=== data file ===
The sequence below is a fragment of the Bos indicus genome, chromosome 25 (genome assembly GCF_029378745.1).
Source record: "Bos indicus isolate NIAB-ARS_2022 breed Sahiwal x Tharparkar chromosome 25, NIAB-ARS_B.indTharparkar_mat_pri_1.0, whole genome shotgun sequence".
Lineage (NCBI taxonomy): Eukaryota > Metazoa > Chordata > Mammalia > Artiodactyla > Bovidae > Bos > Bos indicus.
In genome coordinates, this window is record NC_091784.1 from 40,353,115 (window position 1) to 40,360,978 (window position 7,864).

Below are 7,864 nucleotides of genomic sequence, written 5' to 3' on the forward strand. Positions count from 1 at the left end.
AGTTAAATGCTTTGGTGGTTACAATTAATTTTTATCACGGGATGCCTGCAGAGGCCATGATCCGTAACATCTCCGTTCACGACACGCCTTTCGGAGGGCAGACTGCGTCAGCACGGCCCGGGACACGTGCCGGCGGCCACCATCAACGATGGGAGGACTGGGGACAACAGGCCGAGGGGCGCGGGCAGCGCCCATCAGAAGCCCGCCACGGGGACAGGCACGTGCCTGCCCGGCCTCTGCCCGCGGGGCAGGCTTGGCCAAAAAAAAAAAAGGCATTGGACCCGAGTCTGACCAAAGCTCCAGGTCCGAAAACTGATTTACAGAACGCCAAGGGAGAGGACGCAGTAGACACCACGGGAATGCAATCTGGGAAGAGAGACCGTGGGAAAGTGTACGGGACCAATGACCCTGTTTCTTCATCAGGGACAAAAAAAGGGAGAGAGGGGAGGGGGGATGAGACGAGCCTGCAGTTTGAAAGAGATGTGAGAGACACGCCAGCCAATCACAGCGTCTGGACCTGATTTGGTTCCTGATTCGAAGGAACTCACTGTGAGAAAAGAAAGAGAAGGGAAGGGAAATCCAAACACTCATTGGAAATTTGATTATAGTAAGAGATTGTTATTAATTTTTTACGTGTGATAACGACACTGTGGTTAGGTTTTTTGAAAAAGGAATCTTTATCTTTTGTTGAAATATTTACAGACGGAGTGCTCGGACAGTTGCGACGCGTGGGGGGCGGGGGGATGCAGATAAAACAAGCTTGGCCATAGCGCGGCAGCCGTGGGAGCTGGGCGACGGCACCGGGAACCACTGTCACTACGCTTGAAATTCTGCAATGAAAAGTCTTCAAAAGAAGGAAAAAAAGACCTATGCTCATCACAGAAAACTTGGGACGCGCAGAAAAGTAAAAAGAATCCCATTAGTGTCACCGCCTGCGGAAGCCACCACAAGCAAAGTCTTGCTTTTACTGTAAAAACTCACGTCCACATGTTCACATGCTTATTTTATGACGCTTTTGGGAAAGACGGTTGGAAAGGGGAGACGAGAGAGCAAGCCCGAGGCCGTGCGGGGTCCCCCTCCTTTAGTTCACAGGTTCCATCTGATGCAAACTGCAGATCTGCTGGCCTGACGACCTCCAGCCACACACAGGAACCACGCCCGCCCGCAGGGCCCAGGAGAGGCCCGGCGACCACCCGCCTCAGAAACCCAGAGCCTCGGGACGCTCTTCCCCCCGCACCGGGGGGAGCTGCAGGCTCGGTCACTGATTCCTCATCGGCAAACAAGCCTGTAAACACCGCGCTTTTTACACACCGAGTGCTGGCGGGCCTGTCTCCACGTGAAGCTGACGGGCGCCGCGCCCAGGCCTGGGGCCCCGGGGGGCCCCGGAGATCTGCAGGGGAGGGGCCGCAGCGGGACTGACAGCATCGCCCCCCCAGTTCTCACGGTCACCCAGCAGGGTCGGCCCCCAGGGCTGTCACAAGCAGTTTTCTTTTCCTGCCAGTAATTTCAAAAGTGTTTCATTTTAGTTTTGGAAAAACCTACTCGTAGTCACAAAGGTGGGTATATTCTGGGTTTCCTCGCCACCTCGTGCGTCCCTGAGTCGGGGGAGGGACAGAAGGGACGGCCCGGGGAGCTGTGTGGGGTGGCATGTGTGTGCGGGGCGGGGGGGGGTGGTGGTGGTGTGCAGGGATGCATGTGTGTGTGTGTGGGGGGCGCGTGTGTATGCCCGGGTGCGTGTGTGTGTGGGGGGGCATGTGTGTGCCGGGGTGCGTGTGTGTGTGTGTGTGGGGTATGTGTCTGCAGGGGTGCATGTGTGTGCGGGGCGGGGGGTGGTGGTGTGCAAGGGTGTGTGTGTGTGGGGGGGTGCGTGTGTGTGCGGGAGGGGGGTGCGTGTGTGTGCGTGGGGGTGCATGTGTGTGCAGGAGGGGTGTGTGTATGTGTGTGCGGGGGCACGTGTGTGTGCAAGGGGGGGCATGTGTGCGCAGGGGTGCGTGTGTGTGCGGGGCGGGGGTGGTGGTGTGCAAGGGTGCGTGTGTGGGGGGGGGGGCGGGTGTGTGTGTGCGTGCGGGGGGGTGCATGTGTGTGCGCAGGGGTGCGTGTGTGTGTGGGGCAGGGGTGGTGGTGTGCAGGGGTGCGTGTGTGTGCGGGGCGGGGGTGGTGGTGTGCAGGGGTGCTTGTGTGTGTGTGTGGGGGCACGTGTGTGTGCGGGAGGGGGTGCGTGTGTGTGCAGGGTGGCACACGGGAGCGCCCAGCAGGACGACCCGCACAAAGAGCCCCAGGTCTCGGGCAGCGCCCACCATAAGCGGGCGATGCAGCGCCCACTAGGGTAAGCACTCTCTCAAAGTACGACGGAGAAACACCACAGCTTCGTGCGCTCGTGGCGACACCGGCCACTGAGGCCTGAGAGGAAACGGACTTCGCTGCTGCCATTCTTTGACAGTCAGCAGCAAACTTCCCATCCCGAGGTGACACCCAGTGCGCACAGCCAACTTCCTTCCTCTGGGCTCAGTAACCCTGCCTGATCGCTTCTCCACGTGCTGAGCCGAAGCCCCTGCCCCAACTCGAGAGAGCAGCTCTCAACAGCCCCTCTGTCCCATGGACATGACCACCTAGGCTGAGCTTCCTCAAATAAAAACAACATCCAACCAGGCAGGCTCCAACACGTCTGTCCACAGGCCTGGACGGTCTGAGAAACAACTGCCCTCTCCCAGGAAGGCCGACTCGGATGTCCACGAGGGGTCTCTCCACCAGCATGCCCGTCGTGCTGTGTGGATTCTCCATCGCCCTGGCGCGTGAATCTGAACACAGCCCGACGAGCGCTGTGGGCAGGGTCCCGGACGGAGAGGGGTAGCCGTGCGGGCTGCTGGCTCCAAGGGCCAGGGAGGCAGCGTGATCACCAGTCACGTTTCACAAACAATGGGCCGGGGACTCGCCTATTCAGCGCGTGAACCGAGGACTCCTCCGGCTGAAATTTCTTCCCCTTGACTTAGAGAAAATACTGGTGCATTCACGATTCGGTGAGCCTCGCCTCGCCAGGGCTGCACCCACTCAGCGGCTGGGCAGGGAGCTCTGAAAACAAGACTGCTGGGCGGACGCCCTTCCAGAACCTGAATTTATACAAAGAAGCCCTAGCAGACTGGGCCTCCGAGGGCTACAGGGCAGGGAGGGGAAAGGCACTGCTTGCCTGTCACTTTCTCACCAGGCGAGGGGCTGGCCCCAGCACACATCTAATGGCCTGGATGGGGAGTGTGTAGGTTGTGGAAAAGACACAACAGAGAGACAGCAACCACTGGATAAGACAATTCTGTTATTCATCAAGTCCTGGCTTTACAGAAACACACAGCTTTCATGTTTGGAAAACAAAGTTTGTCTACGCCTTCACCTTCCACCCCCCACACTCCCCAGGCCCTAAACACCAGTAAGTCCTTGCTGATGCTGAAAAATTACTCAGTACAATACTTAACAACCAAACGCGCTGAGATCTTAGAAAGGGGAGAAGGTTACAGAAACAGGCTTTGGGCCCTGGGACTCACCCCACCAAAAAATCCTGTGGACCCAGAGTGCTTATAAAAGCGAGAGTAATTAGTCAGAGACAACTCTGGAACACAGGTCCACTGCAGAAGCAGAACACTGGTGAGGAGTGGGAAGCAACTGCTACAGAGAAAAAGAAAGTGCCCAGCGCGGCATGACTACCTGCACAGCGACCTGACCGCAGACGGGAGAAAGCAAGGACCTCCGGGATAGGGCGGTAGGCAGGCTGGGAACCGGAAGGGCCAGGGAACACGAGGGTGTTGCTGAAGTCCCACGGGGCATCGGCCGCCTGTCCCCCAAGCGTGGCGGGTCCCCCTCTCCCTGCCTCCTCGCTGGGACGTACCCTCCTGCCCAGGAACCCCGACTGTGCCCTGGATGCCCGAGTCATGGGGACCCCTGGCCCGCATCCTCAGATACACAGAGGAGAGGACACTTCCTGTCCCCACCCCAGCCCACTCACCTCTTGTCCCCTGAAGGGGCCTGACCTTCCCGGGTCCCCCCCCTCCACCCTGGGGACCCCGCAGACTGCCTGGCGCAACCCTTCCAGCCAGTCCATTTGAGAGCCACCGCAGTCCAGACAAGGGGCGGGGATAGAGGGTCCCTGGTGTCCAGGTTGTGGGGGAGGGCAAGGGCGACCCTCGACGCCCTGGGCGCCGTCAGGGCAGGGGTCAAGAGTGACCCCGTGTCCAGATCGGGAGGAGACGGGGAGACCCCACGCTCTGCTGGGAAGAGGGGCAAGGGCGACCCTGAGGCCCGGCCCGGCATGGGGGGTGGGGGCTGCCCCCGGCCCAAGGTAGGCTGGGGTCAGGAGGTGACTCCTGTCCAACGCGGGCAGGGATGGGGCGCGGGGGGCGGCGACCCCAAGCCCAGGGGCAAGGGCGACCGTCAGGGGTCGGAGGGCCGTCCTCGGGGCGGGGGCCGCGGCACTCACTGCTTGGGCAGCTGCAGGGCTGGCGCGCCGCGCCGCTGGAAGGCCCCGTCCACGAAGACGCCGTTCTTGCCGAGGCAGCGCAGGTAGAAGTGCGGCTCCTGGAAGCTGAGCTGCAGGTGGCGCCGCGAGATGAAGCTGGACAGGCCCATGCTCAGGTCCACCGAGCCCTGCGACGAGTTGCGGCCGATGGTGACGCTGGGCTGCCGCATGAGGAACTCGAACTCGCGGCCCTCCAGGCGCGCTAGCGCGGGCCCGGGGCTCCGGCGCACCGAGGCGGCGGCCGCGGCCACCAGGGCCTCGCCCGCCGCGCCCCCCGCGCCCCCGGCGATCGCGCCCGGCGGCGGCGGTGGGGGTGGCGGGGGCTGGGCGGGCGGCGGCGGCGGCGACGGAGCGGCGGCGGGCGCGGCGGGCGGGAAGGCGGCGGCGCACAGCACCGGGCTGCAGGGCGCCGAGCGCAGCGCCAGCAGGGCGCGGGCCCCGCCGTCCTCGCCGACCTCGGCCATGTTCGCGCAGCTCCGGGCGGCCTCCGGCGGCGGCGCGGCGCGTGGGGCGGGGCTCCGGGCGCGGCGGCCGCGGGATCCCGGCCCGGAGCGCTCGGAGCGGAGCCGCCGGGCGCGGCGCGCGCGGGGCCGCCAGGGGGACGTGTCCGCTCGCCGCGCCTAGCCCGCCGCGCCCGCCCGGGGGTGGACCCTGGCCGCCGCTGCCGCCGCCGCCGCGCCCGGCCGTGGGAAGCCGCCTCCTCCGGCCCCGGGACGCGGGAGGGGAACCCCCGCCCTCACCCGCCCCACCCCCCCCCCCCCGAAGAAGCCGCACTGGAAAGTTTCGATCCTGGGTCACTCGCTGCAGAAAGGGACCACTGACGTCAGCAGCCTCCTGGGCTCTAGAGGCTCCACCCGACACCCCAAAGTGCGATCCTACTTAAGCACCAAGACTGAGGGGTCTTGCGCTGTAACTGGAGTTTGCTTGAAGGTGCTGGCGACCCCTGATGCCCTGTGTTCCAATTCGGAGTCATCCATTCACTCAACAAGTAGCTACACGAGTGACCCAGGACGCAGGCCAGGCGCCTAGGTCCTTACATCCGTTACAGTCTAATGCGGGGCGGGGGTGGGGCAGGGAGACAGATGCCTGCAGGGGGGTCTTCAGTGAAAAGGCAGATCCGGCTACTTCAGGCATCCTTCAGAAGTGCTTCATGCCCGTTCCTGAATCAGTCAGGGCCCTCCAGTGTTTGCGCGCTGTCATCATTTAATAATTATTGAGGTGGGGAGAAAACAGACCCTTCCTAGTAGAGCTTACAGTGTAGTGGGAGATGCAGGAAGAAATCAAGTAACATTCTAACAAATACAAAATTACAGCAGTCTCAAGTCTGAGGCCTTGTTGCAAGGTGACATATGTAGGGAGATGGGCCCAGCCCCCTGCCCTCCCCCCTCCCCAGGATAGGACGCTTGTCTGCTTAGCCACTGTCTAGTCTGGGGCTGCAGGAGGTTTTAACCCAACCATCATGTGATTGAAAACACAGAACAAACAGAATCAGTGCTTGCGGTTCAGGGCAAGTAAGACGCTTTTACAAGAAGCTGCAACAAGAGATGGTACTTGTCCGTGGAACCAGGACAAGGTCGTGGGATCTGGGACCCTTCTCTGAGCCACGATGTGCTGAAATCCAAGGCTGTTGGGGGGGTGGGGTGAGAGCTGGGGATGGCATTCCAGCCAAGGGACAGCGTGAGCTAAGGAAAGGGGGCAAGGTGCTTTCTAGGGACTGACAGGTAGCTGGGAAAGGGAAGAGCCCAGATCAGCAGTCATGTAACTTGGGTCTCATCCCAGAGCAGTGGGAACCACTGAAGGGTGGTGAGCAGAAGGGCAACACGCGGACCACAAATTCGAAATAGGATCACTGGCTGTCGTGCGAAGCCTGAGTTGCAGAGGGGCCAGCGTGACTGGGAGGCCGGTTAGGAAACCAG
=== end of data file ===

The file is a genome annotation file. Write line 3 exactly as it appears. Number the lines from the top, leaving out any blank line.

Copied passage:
Lineage (NCBI taxonomy): Eukaryota > Metazoa > Chordata > Mammalia > Artiodactyla > Bovidae > Bos > Bos indicus.